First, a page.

Dallas cardiologists Dr. James de Lemos and Dr. Sandeep Das wanted to help fight COVID-19 last spring. But they felt like bystanders as the pandemic spread, causing disruptions that, among other things, postponed many of their surgeries and procedures.
"It was a weird period in Dallas," de Lemos said. "We knew COVID-19 was coming for us because we saw what was happening in places like Wuhan, China; Italy; Seattle and New York. But we were feeling a little guilty that we weren't in the hospital."
So de Lemos and Das, internal medicine professors at UT Southwestern Medical Center's cardiology division, turned their attention to research. They collaborated with a team of UT Southwestern fellows and other trusted colleagues to start collecting comprehensive information on the cardiovascular implications of COVID-19 among patients in Dallas. This was the groundwork for building a registry that hospitals and other medical sites could use to log patient data in the hopes of helping clinicians understand the virus and determine effective treatments.
Within a few weeks of launching, the doctors said it was critical to quickly expand the registry nationwide.
"Everyone was at a point where we realized this (pandemic) was a disaster in progress," Das said. "At the start, all the data was about single-center experiences. We needed more comprehensive data that wasn't prone to bias or local environment."
That's when they paired with the American Heart Association. This partnership provided access to the AHA's technology and precision medicine platform, which rapidly improved knowledge transfer and let dozens of investigators use the patient data simultaneously. The registry is powered by the AHA's Get With the Guidelines hospital quality improvement program and focuses on granular data collection from centers that routinely test biomarkers in COVID-19 patients.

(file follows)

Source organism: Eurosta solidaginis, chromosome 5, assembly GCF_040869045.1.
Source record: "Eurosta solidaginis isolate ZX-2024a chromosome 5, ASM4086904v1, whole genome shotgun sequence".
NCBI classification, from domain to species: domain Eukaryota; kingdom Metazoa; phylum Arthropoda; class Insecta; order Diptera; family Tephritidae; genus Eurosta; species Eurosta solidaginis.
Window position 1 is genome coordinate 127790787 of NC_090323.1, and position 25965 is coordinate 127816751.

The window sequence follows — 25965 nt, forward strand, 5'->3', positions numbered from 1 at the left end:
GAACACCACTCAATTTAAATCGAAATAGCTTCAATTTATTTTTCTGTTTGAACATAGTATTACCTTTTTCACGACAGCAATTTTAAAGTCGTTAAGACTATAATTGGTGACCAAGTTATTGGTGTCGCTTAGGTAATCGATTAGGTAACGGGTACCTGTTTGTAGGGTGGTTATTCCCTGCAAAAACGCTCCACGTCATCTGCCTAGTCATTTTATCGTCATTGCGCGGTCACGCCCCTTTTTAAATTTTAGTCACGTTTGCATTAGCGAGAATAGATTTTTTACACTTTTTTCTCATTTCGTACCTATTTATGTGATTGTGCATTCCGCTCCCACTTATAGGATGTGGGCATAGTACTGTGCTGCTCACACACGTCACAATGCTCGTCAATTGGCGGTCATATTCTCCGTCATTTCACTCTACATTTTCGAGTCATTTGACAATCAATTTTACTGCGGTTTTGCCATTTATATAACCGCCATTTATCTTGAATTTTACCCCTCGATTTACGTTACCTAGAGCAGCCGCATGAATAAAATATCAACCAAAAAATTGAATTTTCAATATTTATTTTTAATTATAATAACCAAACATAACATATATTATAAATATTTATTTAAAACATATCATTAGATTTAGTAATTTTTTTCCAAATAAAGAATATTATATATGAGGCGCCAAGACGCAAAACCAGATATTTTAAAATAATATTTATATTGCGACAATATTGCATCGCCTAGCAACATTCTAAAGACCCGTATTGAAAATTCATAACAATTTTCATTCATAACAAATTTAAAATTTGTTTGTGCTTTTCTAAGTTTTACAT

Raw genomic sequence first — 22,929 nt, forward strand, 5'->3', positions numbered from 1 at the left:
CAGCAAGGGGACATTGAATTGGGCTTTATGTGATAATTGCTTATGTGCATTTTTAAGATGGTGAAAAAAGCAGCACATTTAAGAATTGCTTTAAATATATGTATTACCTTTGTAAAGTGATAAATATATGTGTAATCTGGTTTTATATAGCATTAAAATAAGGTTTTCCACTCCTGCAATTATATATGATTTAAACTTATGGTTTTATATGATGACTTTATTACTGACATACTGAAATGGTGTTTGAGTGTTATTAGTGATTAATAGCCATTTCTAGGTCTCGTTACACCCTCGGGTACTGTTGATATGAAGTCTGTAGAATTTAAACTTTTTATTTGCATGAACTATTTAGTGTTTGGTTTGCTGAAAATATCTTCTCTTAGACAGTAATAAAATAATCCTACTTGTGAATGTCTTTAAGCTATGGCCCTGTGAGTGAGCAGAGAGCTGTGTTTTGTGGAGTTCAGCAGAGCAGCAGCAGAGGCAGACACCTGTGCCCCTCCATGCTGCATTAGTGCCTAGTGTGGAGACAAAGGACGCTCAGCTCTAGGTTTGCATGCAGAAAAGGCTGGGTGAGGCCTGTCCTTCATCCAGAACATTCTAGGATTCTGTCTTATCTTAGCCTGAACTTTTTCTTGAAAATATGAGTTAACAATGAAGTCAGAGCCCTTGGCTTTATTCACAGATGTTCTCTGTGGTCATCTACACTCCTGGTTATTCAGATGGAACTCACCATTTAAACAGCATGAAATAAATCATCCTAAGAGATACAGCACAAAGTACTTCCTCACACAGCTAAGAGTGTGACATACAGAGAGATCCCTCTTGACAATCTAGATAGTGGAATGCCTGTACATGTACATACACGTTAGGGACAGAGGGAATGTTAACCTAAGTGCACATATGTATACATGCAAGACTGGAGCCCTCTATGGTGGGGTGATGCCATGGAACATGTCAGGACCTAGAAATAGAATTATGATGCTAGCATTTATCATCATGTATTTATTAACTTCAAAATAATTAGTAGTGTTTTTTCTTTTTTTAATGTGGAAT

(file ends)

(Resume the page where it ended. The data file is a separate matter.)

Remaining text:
Creating a registry often takes years to complete. This one was open for business in 24 days, the doctors said.
Now, the AHA COVID-19 CVD Registry includes information from 127 sites and more than 42,000 patients. More than 200 variables are recorded including data on demographics, cardiovascular risk factors, hospitalization treatments, disease severity measures and lab results.
For their contributions, Das and de Lemos will receive the AHA's Award of Meritorious Achievement June 22 at a virtual ceremony that will be livestreamed at 6 p.m. CDT. The AHA presents the award annually to individuals and organizations for projects of national significance.
"The award is humbling," de Lemos said. "We didn't go at this for a specific result or a specific discovery. We weren't looking for a pot at the end of the rainbow. We went at this because it needed to be done and it had to happen as fast as it could."
The doctors credit the long list of UT Southwestern fellows, medical professionals, AHA staff members and volunteers who contributed to creating and maintaining the registry.
"We're keenly aware that we're winning this award on behalf of a group effort that extends to many other people," Das said. "You have no idea if something like this is going to succeed when you're putting in a lot of time and effort at the start. It's amazing to look back after a year and see how this exceeded our expectations."
Researchers have used the registry data to make significant discoveries about COVID-19, the doctors said. Findings have highlighted the disproportionate complications and death rate the pandemic has on Black and Hispanic patients, who often face disparities in health care prior to hospitalization.
Another finding from the registry was that obesity is a major risk factor for severe COVID-19. COVID-19 patients with obesity — many who were notably younger — often required a ventilator and were more likely to die. And the registry has revealed that patients hospitalized with the coronavirus have an elevated risk of stroke, compared with patients studied previously who had similar infectious conditions, such as influenza and sepsis.
"To say this (registry) exceeded our wildest expectations would be an underestimation," de Lemos said. "We realized that research can happen much faster if you think outside the box and leverage technology resources and the talent among investigators across the country."
Other registry research now includes exploring COVID-19 variants and learning how the virus is changing health care around the world.
"We don't want this registry to be static," de Lemos said. "We want to keep trying to evolve to meet the needs of researchers to determine the longer-term cardiac implications of COVID-19."
Das agrees there is still work to be done.
"For now, we know dealing with COVID-19 is putting out the fire," Das said. "There will be another pandemic; it's not a matter of if, but when. Hopefully, the work we did on this registry will help prepare us for the next time."